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NHS Inductions

  • January 20, 2020

The induction training period after hiring an international doctor is much the same as it is if you were to hire a UK trained doctor, though perhaps it is fair to suggest that this training is even more important for your new employee than it would be in ordinary circumstances, as not only will your new colleague be settling into a new country, but into an entirely new healthcare system as well. In this article, we will be giving an overview of the induction training process, and how it can help you to get the best results from your new employee and assist them in settling in to their new environment.

We should mention that the induction process may vary from hospital to hospital, so this is merely a brief overview of what you may cover during this period and what would be beneficial.

The First Day

Some hospitals may have a checklist to assist with the induction process to ensure that all essential topics are covered. We will try to offer a general overview of what a hospital will need to offer a new staff member on their first day, but of course, this may vary slightly depending on the particulars of the hospital. The overall purpose of the induction period is to ensure that a new employee understands the processes of the hospital, both clinical and non-clinical, and that they settle into their new environment, both for their own wellbeing, and for the safety of patients.

Once a doctor’s first day arrives, it may have been a few months since the initial interview when you first spoke with them, so it is important to be considerate of the process your new colleague has been through during the time since you last spoke to them. By their first day, it is likely that your new employee will have been in the UK for a couple of weeks at most and will have spent those first few weeks arranging accommodation and preparing to start work. It can be beneficial to be aware of this as an employer as it gives you a greater insight into the importance of the induction period for your new employee. Whilst they will, of course, be excited and enthusiastic about beginning their new role, it can be an isolating time when a doctor first arrives in the UK. Sometimes, they will arrive without their family, so they will still be acclimatising to the different culture and the new area. As such, the induction period is crucial in helping your new colleague to feel welcome, and the quality of their induction period will likely have an impact on how quickly they settle, not only into their new role, but into their new environment as a whole. As an agency, we do everything we can to help our candidates to settle into life in the UK, even once they have secured a position, we are dedicated to offering them advice and assistance, but ultimately, your hospital will be the place where they will spend the majority of their time, so anything you can do to help them feel welcome will be advantageous to both yourselves and the doctor in question.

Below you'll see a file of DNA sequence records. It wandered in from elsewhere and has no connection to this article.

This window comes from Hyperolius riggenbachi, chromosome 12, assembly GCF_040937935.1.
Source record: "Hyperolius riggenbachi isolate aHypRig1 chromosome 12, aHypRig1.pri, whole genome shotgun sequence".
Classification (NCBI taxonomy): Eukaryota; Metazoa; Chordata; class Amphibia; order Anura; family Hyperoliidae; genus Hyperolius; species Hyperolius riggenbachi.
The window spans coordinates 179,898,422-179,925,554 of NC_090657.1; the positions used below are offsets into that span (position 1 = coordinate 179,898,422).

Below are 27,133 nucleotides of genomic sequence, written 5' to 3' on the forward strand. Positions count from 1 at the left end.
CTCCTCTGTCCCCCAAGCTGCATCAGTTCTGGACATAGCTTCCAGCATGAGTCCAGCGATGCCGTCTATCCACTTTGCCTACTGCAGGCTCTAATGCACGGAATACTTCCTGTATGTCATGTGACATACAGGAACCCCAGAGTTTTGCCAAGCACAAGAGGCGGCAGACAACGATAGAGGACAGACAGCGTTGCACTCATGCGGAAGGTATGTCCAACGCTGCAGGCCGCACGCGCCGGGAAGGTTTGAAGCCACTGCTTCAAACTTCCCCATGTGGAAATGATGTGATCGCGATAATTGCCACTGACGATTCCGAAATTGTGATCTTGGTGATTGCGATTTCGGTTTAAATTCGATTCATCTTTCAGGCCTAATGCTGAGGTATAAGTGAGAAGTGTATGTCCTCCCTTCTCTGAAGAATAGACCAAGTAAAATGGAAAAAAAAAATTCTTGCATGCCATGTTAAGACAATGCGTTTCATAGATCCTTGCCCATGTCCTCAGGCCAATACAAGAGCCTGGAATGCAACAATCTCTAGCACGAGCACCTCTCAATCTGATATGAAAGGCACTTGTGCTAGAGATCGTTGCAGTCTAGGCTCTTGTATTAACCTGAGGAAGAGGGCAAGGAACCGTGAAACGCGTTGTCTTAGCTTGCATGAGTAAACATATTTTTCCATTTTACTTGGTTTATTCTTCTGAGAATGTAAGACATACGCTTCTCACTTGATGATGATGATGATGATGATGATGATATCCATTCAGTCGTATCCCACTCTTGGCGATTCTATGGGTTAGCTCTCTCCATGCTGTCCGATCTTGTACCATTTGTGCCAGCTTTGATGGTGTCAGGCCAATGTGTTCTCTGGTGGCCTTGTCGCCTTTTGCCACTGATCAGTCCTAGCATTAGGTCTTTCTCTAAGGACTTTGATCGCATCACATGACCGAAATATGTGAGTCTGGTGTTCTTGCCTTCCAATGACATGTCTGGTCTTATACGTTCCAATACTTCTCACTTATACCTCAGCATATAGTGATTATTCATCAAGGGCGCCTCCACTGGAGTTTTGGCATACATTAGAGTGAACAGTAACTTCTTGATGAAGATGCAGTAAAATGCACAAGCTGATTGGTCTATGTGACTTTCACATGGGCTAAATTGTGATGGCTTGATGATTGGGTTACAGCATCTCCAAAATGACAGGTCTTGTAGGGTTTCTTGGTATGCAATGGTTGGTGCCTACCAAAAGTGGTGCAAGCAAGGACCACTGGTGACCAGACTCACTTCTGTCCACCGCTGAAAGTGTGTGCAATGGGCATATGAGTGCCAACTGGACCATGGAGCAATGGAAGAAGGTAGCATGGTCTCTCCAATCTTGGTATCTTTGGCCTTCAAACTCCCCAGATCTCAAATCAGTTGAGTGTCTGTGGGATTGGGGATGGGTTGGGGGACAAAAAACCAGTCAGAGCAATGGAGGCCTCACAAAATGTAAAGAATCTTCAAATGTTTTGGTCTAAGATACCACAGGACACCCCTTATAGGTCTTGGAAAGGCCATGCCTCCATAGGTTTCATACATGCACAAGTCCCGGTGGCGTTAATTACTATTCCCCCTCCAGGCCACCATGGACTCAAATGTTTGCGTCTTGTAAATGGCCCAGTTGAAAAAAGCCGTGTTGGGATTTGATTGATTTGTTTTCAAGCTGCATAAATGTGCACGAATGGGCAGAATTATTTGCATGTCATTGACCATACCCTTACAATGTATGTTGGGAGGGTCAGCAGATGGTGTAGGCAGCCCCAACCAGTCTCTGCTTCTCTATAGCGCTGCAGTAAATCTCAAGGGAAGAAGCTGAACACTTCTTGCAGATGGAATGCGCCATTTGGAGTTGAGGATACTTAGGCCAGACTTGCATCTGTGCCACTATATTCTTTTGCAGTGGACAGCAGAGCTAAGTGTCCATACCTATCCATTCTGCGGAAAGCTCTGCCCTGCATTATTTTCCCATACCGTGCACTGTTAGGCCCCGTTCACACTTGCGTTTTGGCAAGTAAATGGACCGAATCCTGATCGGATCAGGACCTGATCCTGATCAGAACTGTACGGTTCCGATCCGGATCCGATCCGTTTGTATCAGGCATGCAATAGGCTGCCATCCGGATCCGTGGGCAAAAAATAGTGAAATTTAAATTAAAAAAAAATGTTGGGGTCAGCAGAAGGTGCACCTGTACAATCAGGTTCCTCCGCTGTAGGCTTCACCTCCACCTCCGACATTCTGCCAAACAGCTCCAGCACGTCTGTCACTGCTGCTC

A doctor’s first day should be about providing with them with the basic knowledge of how to navigate the hospital, simple things such as where they can park their car, how to get from one area of the hospital to another and who they will be working with. Generally, prior to the doctor liaising with you on their first day, they will likely first report to the HR department to obtain their ID badge, and access pass, to fill out any outstanding information, and to receive access to the IT system that they will be using. Once these things have been completed, HR will likely contact the clinical supervisor or member of staff who will be providing induction training to the new employee.

Once you have collected them from HR, the initial thing to do is to show them around the department and briefly explain how the department functions, it is recommended that you don’t go into a vast amount of detail on this first day as there is a lot for your new colleague to take in. Next, it is important to introduce them to their colleagues. If possible, brief relevant members of the department beforehand to inform them of the arrival of the new staff member, and some hospitals even nominate one member of the department as a kind of ‘buddy’ to help the new employee settle in. It is important that you and your colleagues come across as friendly and welcoming so that your new employee feels as if they can approach you and ask questions.